If you feel like you are only somewhat introverted and somewhat extroverted, you are likely an ambivert. Introverts and extroverts are on a spectrum, and the ambivert dances over the middle line of these two personality types; however, not in an extreme way. Studies show that approximately two-thirds of the population are ambiverts. Here are four of their natural strengths:
- Ambiverts “get” both introverts and extroverts. Introverts and extroverts can often feel alienated or in conflict with each other, because they are many times at opposite ends of the spectrum. Since ambiverts are both a little introverted and a little extroverted, they understand where each of the personality types is coming from. As a result, the introverts and extroverts tend to like ambiverts because they feel understood.
- Ambiverts have great intuition of how to act in certain situations. They can read people and read a room. They intuitively know if a situation calls for them to be more outgoing or reserved. For instance, if they walk into a situation where there is high energy and conversation, they immediately sense that and make conversation. When it is time to get quiet, they sense that, as well.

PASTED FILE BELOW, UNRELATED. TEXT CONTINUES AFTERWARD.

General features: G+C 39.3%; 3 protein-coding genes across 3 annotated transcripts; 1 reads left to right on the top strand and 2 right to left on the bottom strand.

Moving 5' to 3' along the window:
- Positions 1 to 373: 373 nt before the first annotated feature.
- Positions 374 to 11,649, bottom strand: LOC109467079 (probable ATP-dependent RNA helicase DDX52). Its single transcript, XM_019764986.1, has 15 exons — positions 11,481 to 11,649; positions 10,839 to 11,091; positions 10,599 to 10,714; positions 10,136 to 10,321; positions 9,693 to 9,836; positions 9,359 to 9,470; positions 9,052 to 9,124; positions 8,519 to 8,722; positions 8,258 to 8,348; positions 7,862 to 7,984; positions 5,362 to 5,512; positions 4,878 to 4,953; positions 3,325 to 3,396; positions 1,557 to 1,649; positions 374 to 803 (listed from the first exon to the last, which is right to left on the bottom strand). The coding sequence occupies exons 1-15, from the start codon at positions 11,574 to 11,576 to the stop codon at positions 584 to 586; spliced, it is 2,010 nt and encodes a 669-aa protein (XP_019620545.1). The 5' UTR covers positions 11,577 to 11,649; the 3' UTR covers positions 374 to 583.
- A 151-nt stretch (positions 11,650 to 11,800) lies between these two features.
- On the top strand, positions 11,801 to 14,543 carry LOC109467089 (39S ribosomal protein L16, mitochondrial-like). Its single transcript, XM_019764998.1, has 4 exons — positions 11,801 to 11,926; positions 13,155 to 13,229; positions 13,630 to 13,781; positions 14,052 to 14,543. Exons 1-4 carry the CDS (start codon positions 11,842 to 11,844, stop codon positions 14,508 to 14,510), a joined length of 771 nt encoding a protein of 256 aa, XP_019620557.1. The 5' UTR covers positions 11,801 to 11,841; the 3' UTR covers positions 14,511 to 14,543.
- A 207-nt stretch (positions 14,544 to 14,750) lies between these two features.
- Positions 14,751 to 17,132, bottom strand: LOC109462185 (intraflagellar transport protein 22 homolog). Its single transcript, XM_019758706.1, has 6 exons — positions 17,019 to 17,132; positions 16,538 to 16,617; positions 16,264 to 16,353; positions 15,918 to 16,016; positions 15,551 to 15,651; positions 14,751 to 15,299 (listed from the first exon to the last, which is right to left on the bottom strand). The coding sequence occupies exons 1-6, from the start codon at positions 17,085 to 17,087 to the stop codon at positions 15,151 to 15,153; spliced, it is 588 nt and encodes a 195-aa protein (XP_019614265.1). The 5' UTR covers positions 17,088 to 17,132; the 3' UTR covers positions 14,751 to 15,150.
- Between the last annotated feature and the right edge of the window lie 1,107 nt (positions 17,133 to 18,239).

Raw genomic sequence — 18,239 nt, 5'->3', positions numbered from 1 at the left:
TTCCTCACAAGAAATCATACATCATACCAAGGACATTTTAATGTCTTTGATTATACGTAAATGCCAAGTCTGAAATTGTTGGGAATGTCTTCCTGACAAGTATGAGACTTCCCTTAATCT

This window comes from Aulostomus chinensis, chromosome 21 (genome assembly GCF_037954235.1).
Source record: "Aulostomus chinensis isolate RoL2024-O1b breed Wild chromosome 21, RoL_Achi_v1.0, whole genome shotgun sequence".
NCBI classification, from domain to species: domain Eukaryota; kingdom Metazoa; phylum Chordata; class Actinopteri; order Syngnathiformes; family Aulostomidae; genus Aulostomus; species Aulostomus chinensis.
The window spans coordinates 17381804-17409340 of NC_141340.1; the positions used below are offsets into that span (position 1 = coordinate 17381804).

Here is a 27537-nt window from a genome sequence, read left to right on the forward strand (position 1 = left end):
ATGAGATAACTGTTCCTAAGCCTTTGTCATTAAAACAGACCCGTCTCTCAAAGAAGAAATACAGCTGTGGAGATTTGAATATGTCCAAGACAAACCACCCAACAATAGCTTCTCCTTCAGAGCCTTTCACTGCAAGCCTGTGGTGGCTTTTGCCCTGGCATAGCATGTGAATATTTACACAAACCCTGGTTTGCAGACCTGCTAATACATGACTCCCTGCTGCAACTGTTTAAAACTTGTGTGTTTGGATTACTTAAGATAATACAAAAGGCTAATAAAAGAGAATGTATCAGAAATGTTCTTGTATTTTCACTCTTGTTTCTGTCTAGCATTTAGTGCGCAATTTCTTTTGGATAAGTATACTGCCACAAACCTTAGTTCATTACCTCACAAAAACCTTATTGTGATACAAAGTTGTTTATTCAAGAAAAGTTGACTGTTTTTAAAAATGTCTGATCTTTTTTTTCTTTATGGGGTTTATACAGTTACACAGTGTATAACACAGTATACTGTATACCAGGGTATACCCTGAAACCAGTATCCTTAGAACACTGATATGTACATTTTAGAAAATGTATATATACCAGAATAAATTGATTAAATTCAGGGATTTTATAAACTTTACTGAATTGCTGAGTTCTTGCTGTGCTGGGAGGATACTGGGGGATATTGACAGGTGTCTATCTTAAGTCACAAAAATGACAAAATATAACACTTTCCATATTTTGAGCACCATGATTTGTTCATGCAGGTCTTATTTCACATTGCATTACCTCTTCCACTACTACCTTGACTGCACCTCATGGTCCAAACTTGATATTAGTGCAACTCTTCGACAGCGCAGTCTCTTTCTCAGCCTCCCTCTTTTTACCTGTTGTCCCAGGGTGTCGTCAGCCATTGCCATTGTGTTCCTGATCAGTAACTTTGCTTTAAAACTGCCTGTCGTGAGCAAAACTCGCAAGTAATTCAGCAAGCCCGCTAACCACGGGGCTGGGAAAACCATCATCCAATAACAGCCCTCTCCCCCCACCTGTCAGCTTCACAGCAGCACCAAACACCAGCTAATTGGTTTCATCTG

- Ambiverts easily adapt to situations. In addition to having the intuition, ambiverts can easily adapt. Some introverts and extroverts have intuition of what is needed; however, they cannot easily adapt because of their natural wiring. For instance, although an extrovert may know it is time to be quiet, it is difficult because they want to continue talking! An introvert may sense they need to make small talk in a situation, but they detest small talk! Ambiverts, however, are flexible and can easily adapt to whatever behavior and communication a situation or group of people need.
- Ambiverts are better at sales. Adam Grant, professor at the Wharton School of the University of Pennsylvania and best-selling author, conducted extensive research on sales performance and found that ambiverts outperformed both introverts and extroverts. This makes sense, as extroverts can tend to talk a lot and behave with high energy during the sales process, and introverts can tend to be quiet and too reserved. Ambiverts, however, provide a good balance of talking and listening, have the intuition to sense what the customer prefers, and can easily adapt to whatever is needed at the time.
Are you an ambivert? If so, share some of the strengths that you have as a result!